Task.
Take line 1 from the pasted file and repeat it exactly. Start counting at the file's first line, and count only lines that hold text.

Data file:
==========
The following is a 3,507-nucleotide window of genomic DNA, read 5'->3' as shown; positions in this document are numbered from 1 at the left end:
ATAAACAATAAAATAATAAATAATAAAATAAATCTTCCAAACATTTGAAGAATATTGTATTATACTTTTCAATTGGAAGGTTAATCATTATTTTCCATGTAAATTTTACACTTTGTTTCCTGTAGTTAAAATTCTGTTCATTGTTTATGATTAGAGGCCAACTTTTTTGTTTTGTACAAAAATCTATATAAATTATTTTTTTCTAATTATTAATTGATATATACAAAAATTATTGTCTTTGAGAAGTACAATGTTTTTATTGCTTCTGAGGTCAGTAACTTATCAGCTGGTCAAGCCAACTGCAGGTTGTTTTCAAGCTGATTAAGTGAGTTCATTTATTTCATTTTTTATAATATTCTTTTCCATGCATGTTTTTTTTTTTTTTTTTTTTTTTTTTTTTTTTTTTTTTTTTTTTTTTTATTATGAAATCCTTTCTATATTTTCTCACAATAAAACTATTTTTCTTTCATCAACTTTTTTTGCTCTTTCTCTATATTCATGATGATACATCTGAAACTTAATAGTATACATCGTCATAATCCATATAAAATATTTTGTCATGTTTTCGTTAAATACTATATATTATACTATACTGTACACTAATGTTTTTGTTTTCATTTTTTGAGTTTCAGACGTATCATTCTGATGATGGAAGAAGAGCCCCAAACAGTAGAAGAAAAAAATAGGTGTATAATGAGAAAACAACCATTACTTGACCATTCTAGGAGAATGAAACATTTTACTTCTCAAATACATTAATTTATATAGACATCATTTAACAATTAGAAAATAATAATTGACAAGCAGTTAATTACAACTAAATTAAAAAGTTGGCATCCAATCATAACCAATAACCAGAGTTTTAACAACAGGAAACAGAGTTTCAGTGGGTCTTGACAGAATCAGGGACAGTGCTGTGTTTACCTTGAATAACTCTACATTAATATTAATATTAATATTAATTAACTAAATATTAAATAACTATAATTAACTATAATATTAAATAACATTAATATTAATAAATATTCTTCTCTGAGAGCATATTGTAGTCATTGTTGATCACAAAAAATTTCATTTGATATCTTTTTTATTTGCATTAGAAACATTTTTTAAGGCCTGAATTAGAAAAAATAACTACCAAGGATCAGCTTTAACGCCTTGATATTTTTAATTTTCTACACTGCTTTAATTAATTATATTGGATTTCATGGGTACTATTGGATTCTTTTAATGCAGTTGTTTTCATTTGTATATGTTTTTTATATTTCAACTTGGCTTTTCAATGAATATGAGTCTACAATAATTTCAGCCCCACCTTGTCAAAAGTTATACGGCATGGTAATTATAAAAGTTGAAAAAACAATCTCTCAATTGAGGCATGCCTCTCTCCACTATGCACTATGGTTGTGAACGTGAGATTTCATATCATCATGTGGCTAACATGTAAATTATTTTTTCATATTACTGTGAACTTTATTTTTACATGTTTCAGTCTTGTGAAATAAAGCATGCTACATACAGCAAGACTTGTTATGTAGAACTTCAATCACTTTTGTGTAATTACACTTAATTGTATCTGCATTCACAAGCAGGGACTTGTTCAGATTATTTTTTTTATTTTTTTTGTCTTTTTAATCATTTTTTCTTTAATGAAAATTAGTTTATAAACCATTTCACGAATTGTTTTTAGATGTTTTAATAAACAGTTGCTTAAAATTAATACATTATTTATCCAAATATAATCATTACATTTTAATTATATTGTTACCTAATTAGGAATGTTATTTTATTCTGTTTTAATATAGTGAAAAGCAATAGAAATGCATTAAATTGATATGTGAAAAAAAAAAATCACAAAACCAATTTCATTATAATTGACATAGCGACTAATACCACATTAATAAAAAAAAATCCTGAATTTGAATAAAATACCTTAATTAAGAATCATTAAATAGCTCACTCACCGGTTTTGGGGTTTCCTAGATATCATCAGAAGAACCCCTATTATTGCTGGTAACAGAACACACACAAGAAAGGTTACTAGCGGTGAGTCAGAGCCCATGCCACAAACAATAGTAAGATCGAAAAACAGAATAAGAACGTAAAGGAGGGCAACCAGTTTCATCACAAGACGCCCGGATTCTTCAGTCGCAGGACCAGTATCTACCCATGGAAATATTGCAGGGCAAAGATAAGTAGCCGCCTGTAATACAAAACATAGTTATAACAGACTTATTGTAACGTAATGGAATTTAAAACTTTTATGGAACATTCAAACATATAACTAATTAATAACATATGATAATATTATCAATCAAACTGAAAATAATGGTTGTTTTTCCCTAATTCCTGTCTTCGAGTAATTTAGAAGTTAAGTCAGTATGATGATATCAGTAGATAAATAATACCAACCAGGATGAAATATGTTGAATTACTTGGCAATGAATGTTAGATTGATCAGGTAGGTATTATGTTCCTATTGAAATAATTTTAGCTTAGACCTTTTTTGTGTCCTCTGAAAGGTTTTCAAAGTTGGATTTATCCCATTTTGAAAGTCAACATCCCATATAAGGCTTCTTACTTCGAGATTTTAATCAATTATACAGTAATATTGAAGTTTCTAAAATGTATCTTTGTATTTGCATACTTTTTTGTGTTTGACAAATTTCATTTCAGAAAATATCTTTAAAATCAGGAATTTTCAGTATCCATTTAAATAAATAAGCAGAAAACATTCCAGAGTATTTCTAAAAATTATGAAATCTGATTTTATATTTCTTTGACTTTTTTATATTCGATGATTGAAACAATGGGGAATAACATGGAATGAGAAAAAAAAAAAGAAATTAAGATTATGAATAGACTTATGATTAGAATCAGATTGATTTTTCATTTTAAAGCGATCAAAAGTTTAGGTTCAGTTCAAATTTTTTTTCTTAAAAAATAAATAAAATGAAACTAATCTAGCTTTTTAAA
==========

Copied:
The following is a 3,507-nucleotide window of genomic DNA, read 5'->3' as shown; positions in this document are numbered from 1 at the left end: